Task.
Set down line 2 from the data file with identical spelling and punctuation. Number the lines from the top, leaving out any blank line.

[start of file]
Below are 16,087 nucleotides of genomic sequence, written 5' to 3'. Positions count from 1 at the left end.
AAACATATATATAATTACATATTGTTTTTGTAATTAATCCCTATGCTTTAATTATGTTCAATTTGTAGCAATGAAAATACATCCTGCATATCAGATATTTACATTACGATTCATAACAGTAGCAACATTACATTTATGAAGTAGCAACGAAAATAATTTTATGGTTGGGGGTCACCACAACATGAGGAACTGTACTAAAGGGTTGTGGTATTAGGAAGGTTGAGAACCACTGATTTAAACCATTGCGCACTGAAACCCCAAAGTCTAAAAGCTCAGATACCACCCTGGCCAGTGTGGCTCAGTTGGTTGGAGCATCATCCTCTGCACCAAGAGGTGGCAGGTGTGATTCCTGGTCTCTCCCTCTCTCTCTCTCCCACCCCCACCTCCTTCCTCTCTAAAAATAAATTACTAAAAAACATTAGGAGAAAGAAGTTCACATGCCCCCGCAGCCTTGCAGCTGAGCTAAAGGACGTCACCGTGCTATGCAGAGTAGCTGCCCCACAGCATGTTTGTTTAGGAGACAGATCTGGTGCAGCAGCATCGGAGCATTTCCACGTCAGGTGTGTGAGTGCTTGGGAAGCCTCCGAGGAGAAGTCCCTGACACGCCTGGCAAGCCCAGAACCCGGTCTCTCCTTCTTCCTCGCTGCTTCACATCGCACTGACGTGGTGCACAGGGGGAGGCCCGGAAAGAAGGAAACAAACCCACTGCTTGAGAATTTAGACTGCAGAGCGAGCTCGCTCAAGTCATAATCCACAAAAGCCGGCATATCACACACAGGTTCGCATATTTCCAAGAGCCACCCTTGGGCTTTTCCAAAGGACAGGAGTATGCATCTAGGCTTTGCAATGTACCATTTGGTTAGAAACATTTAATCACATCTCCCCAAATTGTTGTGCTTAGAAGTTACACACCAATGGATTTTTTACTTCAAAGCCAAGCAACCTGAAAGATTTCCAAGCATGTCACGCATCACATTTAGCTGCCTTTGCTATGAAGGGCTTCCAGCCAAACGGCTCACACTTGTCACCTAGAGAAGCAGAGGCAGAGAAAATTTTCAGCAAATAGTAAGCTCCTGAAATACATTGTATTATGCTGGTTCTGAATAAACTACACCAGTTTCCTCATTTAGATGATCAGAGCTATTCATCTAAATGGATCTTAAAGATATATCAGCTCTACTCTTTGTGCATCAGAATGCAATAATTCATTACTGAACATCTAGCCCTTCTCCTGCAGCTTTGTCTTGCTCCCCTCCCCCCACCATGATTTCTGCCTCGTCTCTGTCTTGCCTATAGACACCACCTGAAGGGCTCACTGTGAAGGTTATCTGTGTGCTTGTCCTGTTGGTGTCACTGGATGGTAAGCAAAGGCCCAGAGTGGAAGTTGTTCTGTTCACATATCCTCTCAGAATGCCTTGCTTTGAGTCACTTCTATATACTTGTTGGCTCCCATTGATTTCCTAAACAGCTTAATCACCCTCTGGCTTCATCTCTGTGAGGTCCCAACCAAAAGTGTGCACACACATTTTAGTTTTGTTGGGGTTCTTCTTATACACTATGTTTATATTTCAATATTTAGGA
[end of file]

AAACATATATATAATTACATATTGTTTTTGTAATTAATCCCTATGCTTTAATTATGTTCAATTTGTAGCAATGAAAATACATCCTGCATATCAGATATTTACATTACGATTCATAACAGTAGCAACATTACATTTATGAAGTAGCAACGAAAATAATTTTATGGTTGGGGGTCACCACAACATGAGGAACTGTACTAAAGGGTTGTGGTATTAGGAAGGTTGAGAACCACTGATTTAAACCATTGCGCACTGAAACCCCAAAGTCTAAAAGCTCAGATACCACCCTGGCCAGTGTGGCTCAGTTGGTTGGAGCATCATCCTCTGCACCAAGAGGTGGCAGGTGTGATTCCTGGTCTCTCCCTCTCTCTCTCTCCCACCCCCACCTCCTTCCTCTCTAAAAATAAATTACTAAAAAACATTAGGAGAAAGAAGTTCACATGCCCCCGCAGCCTTGCAGCTGAGCTAAAGGACGTCACCGTGCTATGCAGAGTAGCTGCCCCACAGCATGTTTGTTTAGGAGACAGATCTGGTGCAGCAGCATCGGAGCATTTCCACGTCAGGTGTGTGAGTGCTTGGGAAGCCTCCGAGGAGAAGTCCCTGACACGCCTGGCAAGCCCAGAACCCGGTCTCTCCTTCTTCCTCGCTGCTTCACATCGCACTGACGTGGTGCACAGGGGGAGGCCCGGAAAGAAGGAAACAAACCCACTGCTTGAGAATTTAGACTGCAGAGCGAGCTCGCTCAAGTCATAATCCACAAAAGCCGGCATATCACACACAGGTTCGCATATTTCCAAGAGCCACCCTTGGGCTTTTCCAAAGGACAGGAGTATGCATCTAGGCTTTGCAATGTACCATTTGGTTAGAAACATTTAATCACATCTCCCCAAATTGTTGTGCTTAGAAGTTACACACCAATGGATTTTTTACTTCAAAGCCAAGCAACCTGAAAGATTTCCAAGCATGTCACGCATCACATTTAGCTGCCTTTGCTATGAAGGGCTTCCAGCCAAACGGCTCACACTTGTCACCTAGAGAAGCAGAGGCAGAGAAAATTTTCAGCAAATAGTAAGCTCCTGAAATACATTGTATTATGCTGGTTCTGAATAAACTACACCAGTTTCCTCATTTAGATGATCAGAGCTATTCATCTAAATGGATCTTAAAGATATATCAGCTCTACTCTTTGTGCATCAGAATGCAATAATTCATTACTGAACATCTAGCCCTTCTCCTGCAGCTTTGTCTTGCTCCCCTCCCCCCACCATGATTTCTGCCTCGTCTCTGTCTTGCCTATAGACACCACCTGAAGGGCTCACTGTGAAGGTTATCTGTGTGCTTGTCCTGTTGGTGTCACTGGATGGTAAGCAAAGGCCCAGAGTGGAAGTTGTTCTGTTCACATATCCTCTCAGAATGCCTTGCTTTGAGTCACTTCTATATACTTGTTGGCTCCCATTGATTTCCTAAACAGCTTAATCACCCTCTGGCTTCATCTCTGTGAGGTCCCAACCAAAAGTGTGCACACACATTTTAGTTTTGTTGGGGTTCTTCTTATACACTATGTTTATATTTCAATATTTAGGA